Homemade powertools #1: mini-tablesaw prototype

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Blog entry by Sodabowski posted 02-23-2011 06:02 PM 11265 reads 0 times favorited 8 comments Add to Favorites Watch
no previous part Part 1 of Homemade powertools series Part 2: pen turning lathe prototype »

Hey guys,

This is a first attempt at making a homemade tablesaw for cutting thin material.
I slapped this first prototype together in around two hours (hence the crappy Nokia pictures), mainly because it was freezing cold inside my shop and I had a hurt elbow and only the bandsaw to cut plywood strips (which lead to massive hand-planing of the cuts to straighten them – surprisingly easy on plywood with a well-honed plane blade).

Anyway, here are a few shots of my latest hoax, all made with recycled parts (I have quite a bunch of electric motors of various sizes and powers, DC or AC).

A nice surprise I got when giving it its first run is that that thingie ejects almost all the sawdust downwards, hence absolutely nothing is flying around:

Now that’s a nice thing when fooling around with MDF, as was the case here.

Now that it’s up and running, I’ll mod it by reducing the main arbor and concealing the motor under the work surface, add it T-tracks, a fence, and an auto-feed system with rollers and featherboards to cut very long strips with ease. I first designed this mini TS for making bindings and other inlay strips.
The next level will be using a round unteethed paper-cutter circular blade, to get ultra-smooth cuts on thin material (the current blade handled the 5mm MDF without trouble).

Now, what are your impressions? :)

-- Holy scrap Barkman!

8 comments so far

View mafe's profile


9852 posts in 1907 days

#1 posted 02-23-2011 07:57 PM

Really nice, this is the way to go.
Build tools, use tools, upgrade tools!
Is the little motor really strong enough?
Really cool work there.
Best thoughts,

-- Mad F, the fanatical rhykenologist and vintage architect. Democraticwoodworking.

View Sodabowski's profile


2113 posts in 1650 days

#2 posted 02-23-2011 07:58 PM

Yep, it’s really powerful for an old crappy motor. If need be, I’ll replace the magnets with NdFeB ones if I find them in the same sizes :)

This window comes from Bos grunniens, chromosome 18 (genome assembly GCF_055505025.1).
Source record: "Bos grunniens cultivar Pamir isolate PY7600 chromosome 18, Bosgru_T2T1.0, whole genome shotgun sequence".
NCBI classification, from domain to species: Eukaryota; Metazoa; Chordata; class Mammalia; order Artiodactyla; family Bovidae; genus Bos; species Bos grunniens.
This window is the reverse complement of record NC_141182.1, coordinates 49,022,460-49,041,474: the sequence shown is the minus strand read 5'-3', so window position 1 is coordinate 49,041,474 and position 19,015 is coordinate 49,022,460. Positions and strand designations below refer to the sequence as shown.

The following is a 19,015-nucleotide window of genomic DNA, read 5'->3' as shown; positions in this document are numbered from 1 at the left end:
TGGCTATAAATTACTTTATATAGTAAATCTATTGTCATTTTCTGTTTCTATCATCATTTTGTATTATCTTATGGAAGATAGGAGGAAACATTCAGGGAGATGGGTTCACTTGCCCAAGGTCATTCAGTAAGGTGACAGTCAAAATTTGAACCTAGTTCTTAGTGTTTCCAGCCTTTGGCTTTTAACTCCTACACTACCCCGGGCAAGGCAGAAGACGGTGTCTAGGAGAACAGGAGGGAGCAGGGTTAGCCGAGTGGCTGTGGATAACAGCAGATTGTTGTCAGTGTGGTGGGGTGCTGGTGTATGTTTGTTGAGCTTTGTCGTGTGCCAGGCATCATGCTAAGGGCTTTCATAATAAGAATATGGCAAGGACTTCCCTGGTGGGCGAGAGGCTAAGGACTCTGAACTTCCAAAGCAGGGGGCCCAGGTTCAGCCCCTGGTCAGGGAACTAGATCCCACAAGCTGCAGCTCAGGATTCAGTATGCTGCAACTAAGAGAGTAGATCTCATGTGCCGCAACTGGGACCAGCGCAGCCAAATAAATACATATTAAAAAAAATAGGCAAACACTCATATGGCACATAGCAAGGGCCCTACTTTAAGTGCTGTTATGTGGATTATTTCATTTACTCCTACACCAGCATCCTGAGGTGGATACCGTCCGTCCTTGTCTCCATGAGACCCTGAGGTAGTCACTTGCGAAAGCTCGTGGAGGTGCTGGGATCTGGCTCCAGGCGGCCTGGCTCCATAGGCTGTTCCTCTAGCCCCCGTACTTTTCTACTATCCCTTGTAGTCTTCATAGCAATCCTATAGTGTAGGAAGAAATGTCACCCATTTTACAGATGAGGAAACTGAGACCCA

-- Holy scrap Barkman!

View tdv's profile


1137 posts in 1887 days

#3 posted 02-23-2011 11:52 PM

Thomas that’s the way to do it. Proxxon make miniature drills sawbenches etc. & they start at about £120 – around three hundred & fifty yours will do the same job. Thats inventiveness
Cheers & keep practicing the modes

-- God created wood that we may create. Trevor East Yorkshire UK

View Sodabowski's profile


2113 posts in 1650 days

#4 posted 02-23-2011 11:55 PM

Yep, they sell all things Proxxon where I work :) I’m already working on the second powertol: a MDF bandsaw. More to come soon!

-- Holy scrap Barkman!

View Bertha's profile


12951 posts in 1511 days

#5 posted 02-23-2011 11:56 PM

Very very cool. I’ve always wondered why the mini power tools were so expensive.

-- My dad and I built a 65 chev pick up.I killed trannys in that thing for some reason-Hog

View Dennisgrosen's profile


10850 posts in 1933 days

#6 posted 02-24-2011 12:44 AM

now thats nice :-)
what sawblade did you used one of proxxon´s or a blade from a dremell like maschine
you can bett I will follow this on the edge of the chair

take care

View Dave's profile


11210 posts in 1657 days

#7 posted 02-24-2011 03:26 AM

I think you will need a sawstop mini. Jk ;) I like what you have done.

-- Superdav "No matter where you go - there you are."

View Sodabowski's profile


2113 posts in 1650 days

#8 posted 02-24-2011 12:49 PM

@Dennis: it’s a blade I had bought years ago, I don’t remember the brand, but I’ll check, as they still sell these where I work :)

@dave hahaha :D thx :)

-- Holy scrap Barkman!

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